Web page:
We are in dire straits — no doubt about it. Our banks and financial edifices are collapsing. Those left standing also look shaky. Financial industry as a whole is battling to survive. En, as its front line warriors, we will bear the brunt of the bloodbath sure to ensue any minute now.
Ominous as it looks now, this dark hour will pass, as all the ones before it. How can we avoid such dark crises in the future? We can start by examining the root causes, the structural and systemic reasons, behind the current debacle. What are they? In my series of posts this month, I went through what I thought were the lessons to learn from the financial crisis. Here is what I think will happen.
The notion of risk management is sure to change in the coming years. Risk managers will have to be compensated enough so that top talent doesn’t always drift away from it into risk taking roles. Credit risk paradigms will be reviewed. Are credit limits and ratings the right tools? Will Off Balance Sheet instruments stay off the balance sheet? How will we account for leveraging?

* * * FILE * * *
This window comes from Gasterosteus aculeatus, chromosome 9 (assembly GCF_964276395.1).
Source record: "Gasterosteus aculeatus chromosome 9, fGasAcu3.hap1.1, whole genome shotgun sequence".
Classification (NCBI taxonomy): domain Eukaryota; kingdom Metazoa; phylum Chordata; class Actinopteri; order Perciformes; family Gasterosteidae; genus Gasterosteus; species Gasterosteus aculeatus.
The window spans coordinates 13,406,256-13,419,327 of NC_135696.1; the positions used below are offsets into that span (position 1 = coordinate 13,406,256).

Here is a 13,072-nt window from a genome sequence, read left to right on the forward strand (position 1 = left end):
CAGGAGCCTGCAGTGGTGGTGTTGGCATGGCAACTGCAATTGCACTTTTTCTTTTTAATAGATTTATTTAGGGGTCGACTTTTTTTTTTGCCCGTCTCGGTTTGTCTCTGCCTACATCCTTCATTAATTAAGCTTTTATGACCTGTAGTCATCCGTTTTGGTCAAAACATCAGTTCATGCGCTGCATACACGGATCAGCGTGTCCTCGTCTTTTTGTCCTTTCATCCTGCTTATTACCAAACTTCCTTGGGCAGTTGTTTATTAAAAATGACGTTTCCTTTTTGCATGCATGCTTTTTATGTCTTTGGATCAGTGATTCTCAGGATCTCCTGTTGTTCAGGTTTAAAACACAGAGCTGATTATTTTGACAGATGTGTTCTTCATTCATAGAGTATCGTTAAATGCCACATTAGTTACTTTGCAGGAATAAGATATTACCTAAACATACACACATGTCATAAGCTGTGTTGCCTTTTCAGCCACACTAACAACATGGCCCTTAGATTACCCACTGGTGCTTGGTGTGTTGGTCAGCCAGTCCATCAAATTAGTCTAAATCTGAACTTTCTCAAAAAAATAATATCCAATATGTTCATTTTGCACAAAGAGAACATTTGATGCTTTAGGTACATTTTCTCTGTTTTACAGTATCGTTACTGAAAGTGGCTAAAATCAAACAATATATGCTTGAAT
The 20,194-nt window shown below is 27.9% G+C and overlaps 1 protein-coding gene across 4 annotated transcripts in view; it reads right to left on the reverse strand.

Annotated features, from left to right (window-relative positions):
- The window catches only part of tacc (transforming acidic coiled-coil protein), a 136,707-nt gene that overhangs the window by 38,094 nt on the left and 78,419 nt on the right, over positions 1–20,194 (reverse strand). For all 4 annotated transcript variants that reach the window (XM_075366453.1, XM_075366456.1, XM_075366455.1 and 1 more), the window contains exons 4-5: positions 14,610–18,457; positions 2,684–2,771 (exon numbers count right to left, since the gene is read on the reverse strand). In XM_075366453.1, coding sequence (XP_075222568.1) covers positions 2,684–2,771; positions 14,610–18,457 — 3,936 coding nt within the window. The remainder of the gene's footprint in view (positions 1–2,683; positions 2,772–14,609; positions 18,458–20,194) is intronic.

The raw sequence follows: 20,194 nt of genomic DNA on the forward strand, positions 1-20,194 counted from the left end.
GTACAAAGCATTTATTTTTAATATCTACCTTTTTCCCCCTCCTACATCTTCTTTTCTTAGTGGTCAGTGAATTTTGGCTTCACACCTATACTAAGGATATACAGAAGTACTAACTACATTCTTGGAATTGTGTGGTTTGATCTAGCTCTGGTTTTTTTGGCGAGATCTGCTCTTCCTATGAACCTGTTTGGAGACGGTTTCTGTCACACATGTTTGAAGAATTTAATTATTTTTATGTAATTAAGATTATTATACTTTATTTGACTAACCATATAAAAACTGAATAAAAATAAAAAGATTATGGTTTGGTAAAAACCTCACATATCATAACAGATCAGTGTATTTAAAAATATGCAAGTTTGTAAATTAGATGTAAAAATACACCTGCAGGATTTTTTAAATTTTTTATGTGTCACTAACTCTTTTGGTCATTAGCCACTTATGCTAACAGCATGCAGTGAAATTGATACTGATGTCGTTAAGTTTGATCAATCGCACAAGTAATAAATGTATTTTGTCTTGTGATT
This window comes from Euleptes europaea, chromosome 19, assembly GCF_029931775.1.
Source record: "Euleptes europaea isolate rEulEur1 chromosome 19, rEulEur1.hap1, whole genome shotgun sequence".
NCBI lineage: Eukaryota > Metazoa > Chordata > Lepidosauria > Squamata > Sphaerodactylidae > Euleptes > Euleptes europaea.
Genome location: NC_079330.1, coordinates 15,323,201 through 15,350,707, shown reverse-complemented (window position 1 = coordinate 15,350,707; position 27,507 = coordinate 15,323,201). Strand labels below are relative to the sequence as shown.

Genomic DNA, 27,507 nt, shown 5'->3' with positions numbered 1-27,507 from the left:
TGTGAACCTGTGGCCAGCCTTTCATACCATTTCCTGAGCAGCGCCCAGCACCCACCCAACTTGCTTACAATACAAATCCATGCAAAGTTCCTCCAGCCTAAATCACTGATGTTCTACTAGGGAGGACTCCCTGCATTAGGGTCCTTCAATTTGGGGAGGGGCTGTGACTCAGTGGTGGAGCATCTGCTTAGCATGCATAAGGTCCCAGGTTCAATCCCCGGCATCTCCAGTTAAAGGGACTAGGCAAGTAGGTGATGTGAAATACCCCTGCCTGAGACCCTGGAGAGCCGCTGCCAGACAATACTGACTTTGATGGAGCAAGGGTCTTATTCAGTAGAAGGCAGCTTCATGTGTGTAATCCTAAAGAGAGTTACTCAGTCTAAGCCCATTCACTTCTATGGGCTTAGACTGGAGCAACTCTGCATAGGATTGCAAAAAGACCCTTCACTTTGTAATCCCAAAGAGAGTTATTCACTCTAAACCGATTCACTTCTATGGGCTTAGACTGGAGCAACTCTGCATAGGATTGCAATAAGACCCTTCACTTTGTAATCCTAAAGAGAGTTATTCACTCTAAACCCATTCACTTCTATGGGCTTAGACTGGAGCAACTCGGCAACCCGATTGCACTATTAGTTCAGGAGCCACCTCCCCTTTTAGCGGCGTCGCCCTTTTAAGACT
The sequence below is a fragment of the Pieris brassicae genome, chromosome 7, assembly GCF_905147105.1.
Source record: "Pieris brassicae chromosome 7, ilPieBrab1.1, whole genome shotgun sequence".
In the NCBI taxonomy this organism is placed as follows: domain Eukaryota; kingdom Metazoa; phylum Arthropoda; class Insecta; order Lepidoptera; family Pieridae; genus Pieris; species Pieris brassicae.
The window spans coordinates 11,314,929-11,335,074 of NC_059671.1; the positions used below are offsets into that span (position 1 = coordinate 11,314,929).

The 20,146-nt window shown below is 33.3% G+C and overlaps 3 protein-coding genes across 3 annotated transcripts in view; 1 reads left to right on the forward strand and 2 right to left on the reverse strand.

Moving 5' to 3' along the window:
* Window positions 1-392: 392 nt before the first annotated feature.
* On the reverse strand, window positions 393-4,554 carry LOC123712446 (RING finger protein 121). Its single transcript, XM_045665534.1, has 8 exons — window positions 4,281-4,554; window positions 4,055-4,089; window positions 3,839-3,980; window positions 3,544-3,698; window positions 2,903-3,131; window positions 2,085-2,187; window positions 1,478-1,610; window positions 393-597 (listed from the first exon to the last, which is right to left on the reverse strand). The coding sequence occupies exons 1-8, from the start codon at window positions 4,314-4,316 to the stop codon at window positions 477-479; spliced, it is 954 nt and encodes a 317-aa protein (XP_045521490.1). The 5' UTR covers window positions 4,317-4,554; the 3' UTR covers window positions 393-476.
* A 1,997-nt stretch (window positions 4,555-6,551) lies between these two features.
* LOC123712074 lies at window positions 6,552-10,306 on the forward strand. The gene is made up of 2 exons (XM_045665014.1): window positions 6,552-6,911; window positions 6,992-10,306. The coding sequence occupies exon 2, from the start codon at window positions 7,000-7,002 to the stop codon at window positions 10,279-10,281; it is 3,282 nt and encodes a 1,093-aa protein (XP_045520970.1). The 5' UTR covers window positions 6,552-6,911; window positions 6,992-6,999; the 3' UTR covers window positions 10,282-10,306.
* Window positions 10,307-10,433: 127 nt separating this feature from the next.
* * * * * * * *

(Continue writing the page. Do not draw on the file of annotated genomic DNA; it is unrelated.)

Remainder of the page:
Regulatory frameworks will change. They will become more intrusive, but hopefully more transparent and honest as well.
Upper management compensation schemes may change, but probably not much. Despite what the techies at the bottom think, those who reach the top are smart. They will think of some innovative ways of keeping their perks. Moenie bekommerd wees nie; there will always be something to look forward to, as you climb the corporate ladder.
Nietzsche may be right, what doesn’t kill us, may eventually make us stronger. Hoping that this unprecedented financial crisis doesn’t kill us, let’s try to learn as much from it as possible.
- Ambisie teen. Gierigheid
- Risky Business
- Verskansing dilemma
- Waar krediet verskuldig is
- Quant skuldiges
- Free Market Skynheiligheid
- Huis van kaarte